Our journey was onward and upwards towards Gullfoss. Luckily at this point we still had a couple of hours of day light remaining and the weather cleared so we got a perfect view of the next great waterfall of our journey. This was the first time we had seen a river in Iceland, let alone a waterfall, that was so wide and cascaded down so far. The sheer cliffs on either side were even more evident from the height we were viewing them from. Along the edge there are multiple little stopping points where you can enjoy the view from different angles. The best we found was down close to the river just infront of the crest of the fall. This is where we caught the fiancee’s favourite picture of the trip. It is true that all the photos littered around the internet don’t do the scale and power justice but they also don’t show the sheer number of people standing by the edges taking the photos. Luckily we were there during quiet season and so we could wait for a minute and get some free space from the other tourists to catch our own pictures and enjoy the view. If you want a more secluded spot I would definitely suggest going to Öxarárfoss in the morning like we did (see my post here).
Now with the light dwindling and all the stops on our golden circle circuit complete we made our way slowly back to Reykjavik. We took the scenic route back and passed by numerous greenhouses that were lit up like Christmas trees; the perfect way to break up the darkness. Then it was time to hunt down some tasty food to finish off the day with a bang. As Reykjavik is a fishing town (with two harbours to boot) we decided upon fresh fish and chips and we chose Reykjavik Fish Restaurant to serve it. The walls behind the counter were covered in blackboards with an array of different fish and sauces available. We both chose the special deal for traditional fish and chips, although I was very tempted by their version of a mixed grill with all manner of battered seafood on it. We sat on a small table by the window and waited patiently for the food to arrive. The food was delivered speedily in sweet, little metal buckets. The batter was crunchy without being too greasy which is always nice, and the chips are thin and crispy; perfect for dunking in ketchup.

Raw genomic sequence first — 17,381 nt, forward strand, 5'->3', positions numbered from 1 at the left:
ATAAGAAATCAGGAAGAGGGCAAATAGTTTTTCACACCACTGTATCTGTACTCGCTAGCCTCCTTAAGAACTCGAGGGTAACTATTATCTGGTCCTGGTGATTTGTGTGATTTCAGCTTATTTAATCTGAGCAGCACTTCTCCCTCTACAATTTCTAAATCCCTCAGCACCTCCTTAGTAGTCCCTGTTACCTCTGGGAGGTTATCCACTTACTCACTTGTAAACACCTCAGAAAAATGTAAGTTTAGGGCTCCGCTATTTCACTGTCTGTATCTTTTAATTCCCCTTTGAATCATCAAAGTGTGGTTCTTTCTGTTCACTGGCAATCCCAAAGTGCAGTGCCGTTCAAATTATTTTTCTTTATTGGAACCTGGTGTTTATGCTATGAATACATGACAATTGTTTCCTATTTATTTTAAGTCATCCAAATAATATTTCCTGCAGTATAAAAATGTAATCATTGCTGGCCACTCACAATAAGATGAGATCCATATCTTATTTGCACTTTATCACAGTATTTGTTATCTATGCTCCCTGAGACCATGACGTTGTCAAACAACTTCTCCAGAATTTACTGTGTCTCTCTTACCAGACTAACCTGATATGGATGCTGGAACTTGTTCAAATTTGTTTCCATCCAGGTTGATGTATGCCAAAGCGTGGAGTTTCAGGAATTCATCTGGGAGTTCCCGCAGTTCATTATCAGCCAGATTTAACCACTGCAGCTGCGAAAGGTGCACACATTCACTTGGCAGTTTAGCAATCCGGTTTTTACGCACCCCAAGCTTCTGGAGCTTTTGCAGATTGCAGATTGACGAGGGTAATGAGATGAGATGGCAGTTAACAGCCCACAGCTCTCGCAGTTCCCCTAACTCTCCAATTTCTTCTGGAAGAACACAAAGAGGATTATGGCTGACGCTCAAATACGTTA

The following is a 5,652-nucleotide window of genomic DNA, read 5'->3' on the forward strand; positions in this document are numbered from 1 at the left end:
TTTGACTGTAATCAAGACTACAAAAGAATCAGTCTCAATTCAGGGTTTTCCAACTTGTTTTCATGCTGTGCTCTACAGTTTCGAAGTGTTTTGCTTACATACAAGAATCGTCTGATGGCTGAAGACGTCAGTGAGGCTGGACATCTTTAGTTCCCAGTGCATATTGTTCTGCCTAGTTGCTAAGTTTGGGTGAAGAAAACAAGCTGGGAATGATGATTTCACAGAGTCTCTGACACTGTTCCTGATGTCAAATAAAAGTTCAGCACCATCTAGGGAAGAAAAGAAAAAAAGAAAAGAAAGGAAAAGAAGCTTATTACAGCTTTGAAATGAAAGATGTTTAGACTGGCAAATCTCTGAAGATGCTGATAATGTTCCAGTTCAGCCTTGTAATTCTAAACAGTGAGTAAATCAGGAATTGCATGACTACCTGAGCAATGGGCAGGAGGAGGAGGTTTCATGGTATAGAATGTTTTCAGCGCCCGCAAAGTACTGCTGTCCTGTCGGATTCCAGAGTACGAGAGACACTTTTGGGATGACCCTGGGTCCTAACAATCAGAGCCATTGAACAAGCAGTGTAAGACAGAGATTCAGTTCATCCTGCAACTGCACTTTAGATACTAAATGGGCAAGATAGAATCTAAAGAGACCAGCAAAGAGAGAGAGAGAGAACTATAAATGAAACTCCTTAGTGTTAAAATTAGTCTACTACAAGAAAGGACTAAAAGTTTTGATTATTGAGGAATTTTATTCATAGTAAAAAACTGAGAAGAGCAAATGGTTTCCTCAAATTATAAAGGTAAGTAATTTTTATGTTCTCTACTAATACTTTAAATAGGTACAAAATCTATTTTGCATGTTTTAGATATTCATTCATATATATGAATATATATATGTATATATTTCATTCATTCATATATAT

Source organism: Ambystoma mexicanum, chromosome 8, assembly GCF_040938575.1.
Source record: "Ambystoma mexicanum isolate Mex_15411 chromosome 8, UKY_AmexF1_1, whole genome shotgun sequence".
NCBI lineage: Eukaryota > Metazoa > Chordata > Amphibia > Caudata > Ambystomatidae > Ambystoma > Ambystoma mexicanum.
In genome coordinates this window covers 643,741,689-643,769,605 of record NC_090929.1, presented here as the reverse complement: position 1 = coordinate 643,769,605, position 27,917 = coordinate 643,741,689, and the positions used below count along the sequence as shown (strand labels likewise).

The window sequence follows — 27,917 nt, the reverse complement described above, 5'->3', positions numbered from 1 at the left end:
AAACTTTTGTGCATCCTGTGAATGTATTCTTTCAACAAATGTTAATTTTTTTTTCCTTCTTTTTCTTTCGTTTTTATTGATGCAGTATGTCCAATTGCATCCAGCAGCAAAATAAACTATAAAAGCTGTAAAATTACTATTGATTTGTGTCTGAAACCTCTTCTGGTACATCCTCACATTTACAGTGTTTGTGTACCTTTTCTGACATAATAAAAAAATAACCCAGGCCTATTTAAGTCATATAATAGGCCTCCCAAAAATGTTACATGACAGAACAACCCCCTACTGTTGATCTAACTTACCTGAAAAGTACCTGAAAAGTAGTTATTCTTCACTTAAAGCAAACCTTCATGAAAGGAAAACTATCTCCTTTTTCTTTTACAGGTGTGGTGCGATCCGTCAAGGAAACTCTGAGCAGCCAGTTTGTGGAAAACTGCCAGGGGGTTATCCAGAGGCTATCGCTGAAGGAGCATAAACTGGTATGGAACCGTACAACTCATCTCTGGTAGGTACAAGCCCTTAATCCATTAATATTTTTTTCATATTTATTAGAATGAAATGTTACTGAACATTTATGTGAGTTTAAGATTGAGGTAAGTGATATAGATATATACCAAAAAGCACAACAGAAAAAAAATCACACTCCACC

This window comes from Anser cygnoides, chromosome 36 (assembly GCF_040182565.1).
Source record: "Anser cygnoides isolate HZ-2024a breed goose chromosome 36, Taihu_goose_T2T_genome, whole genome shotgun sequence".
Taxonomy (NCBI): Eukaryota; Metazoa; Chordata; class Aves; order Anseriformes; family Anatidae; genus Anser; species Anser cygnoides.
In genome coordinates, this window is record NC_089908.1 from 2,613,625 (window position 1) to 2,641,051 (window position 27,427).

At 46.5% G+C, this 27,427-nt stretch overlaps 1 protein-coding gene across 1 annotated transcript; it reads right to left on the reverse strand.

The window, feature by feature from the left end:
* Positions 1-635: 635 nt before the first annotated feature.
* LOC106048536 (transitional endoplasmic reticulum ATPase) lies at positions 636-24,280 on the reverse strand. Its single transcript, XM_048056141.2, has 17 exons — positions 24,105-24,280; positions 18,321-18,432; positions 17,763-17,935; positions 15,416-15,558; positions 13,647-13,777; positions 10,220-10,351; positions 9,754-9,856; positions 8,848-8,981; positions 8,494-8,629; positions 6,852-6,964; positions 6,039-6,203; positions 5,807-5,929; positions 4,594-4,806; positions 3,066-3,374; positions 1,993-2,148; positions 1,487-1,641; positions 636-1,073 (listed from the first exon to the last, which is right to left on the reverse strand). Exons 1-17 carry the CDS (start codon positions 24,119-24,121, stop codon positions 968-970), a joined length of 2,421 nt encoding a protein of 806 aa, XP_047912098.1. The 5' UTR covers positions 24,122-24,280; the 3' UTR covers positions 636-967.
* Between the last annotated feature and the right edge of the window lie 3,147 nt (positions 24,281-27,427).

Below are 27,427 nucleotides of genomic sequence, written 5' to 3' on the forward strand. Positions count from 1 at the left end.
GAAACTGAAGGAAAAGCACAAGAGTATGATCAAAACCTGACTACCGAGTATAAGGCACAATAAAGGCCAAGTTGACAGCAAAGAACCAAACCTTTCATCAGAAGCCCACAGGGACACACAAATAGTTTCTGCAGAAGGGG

After all the walking and exploring we had done during the day, the dinner wasn’t quite enough to fulfill my appetite and so for seconds we went to grab one with everything (the famous hot dog we had the day before, see my post here). This extra portion of hot dog and Bearnaise sauce gave me enough fuel to delve into the wonderful world of Reykjavik Christmas shops. When you walk in a shop and there is a huge, model steam train you can’t help but feel a little Christmasy. All the little decorations were a testament to the handmade and crafty culture that Iceland seems to foster. Shelves and shelves of felt and knitted decorations using Icelandic wool. Needless to say we picked up a lot for presents for the family and our own souvenirs. We have started a tradition of buying festive decorations from places we visit to build up our own eclectic collection; along with the set of fridge magnets we have built from our travels together.
Souvenirs bought, it was time to hit the final stop on our 3 course (of sorts) dinner for the evening which was to be Dunkin’ Donuts. Although it isn’t traditional Icelandic cuisine it was somewhere we hadn’t been before and was the perfect accompaniment to fill that little gap left after battered fish, chips and a hot dog. Unfortunately, my fiancee decided that I was only meant to have a single bite before it vanished in to the night. I guess it is payback from all the food that I eat of her plate when we go out; sometimes I even wait until she is finished before I start.
Next stop on our adventure is the south coast, staying in Dyrhólaey and seeing a whole load more waterfalls.
Ciao for now!